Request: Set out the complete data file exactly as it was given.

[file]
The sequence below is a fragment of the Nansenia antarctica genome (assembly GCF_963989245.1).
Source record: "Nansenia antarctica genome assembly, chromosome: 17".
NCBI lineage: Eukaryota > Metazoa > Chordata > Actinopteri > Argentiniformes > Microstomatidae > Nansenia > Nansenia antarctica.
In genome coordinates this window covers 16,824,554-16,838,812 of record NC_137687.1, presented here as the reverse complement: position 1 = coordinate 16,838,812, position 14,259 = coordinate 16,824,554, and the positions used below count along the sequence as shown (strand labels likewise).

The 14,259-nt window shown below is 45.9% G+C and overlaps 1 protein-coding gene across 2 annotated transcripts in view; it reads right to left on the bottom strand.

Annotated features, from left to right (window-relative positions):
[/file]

The sequence below is a fragment of the Nansenia antarctica genome (assembly GCF_963989245.1).
Source record: "Nansenia antarctica genome assembly, chromosome: 17".
NCBI lineage: Eukaryota > Metazoa > Chordata > Actinopteri > Argentiniformes > Microstomatidae > Nansenia > Nansenia antarctica.
In genome coordinates this window covers 16,824,554-16,838,812 of record NC_137687.1, presented here as the reverse complement: position 1 = coordinate 16,838,812, position 14,259 = coordinate 16,824,554, and the positions used below count along the sequence as shown (strand labels likewise).

The 14,259-nt window shown below is 45.9% G+C and overlaps 1 protein-coding gene across 2 annotated transcripts in view; it reads right to left on the bottom strand.

Annotated features, from left to right (window-relative positions):